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Given the following (piece of) a soap call;

<m1:NextCommencementDateInput xmlns:m1="http://foo.bar.com/Types">
    <aDate xmlns="">2010-06-02</aDate>

Apperantly this is the same as (when validating against the xsd using XMLSpy)

<m1:NextCommencementDateInput xmlns:m1="http://foo.bar.com/Types">

So what does xmlns="" do exactly ?

Edit: To elaborate why I'm asking this is because I'm calling a third party and they are now stating that we should remove xmlns="" from our requests. I however think they are the same and they should change their side.

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possible duplicate of what is the exact usage of xmlns in xml, and html –  kennytm Jul 6 '10 at 7:54
(Also relevant: stackoverflow.com/questions/630468/…) –  kennytm Jul 6 '10 at 7:54
I don't think this is a duplicate. Raymond ask about specific use of xmlns while the links you provided are talking about xmlns in general. –  maayank Jul 6 '10 at 8:16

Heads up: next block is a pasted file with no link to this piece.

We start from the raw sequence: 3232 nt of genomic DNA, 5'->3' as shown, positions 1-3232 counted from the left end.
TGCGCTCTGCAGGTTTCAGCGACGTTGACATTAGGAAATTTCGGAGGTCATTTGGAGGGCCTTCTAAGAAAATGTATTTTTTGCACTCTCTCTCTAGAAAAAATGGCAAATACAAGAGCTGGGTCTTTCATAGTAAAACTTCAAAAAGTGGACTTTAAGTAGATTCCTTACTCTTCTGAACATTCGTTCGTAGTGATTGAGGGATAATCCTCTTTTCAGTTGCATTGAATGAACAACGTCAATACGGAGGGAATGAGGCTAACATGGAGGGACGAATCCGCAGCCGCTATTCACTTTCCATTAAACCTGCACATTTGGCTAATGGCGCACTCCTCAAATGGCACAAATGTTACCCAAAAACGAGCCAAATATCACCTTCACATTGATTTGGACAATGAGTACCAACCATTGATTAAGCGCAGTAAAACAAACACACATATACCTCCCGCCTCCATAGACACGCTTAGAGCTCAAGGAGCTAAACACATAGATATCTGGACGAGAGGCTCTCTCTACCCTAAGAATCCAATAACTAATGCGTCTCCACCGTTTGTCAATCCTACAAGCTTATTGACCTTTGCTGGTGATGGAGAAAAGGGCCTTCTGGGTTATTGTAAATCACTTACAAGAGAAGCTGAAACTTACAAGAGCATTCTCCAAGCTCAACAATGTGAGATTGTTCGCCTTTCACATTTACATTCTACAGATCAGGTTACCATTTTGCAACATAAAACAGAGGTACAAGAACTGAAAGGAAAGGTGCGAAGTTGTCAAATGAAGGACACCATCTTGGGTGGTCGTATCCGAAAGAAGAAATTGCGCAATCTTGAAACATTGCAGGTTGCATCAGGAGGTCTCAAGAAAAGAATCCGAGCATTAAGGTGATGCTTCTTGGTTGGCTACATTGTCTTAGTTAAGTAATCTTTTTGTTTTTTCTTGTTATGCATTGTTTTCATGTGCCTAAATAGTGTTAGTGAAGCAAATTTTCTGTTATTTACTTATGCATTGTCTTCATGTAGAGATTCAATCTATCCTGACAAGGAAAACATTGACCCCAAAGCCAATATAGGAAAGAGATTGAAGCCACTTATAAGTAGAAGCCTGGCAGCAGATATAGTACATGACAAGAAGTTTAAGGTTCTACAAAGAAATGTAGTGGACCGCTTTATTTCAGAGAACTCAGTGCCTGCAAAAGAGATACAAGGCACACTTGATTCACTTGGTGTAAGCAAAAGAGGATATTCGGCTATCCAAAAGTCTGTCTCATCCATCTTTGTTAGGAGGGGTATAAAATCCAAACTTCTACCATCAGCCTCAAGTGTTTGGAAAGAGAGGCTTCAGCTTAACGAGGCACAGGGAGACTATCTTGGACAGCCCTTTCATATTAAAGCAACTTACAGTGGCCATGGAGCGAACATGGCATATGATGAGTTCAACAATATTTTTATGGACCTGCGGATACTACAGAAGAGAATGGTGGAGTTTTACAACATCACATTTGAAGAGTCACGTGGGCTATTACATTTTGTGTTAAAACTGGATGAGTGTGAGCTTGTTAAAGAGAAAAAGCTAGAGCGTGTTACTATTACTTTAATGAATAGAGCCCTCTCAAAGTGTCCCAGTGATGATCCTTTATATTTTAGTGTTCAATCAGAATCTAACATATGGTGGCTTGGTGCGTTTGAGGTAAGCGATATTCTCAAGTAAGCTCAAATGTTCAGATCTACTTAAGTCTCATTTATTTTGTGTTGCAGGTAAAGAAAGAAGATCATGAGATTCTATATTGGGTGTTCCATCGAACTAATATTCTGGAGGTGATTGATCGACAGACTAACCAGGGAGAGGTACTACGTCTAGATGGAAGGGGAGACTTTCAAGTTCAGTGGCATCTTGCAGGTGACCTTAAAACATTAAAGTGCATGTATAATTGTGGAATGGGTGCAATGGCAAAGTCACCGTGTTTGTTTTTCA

Indeed, I understand the usage of xmlns, however I'm puzzled with the empty namespace. –  Raymond Jul 6 '10 at 8:27

2 Answers 2

xmlns="" clears definition of default namespace (aka empty prefix). After this declaration all elements without prefix are considered to have null namespace.

So the difference is:

  • First example (with xmlns="") clears empty prefix so aDate element has null namespace.

  • Second example doesn't clear it. Namespace of aDate element depends on namespace declaration in containing scope. If there is active xmlns="some:namespace" declaration, aDate will have this namespace. Otherwise it will have null namespace.

Additionally some XML parsers complain on xmlns="" if there is no active xmlns="some:namespace" declaration to clear...

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According to the XML Namespace specification (§6.2), they are completely identical other than for the extra attribute itself (which your implementation may or may not hide from you).

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According to the spec that you link to they are not the same (but it would depend on the surrounding XML). –  Dirk Vollmar Jul 6 '10 at 8:35
That would indeed depend on the context. I was taking the example as a whole document. –  Donal Fellows Jul 6 '10 at 9:13

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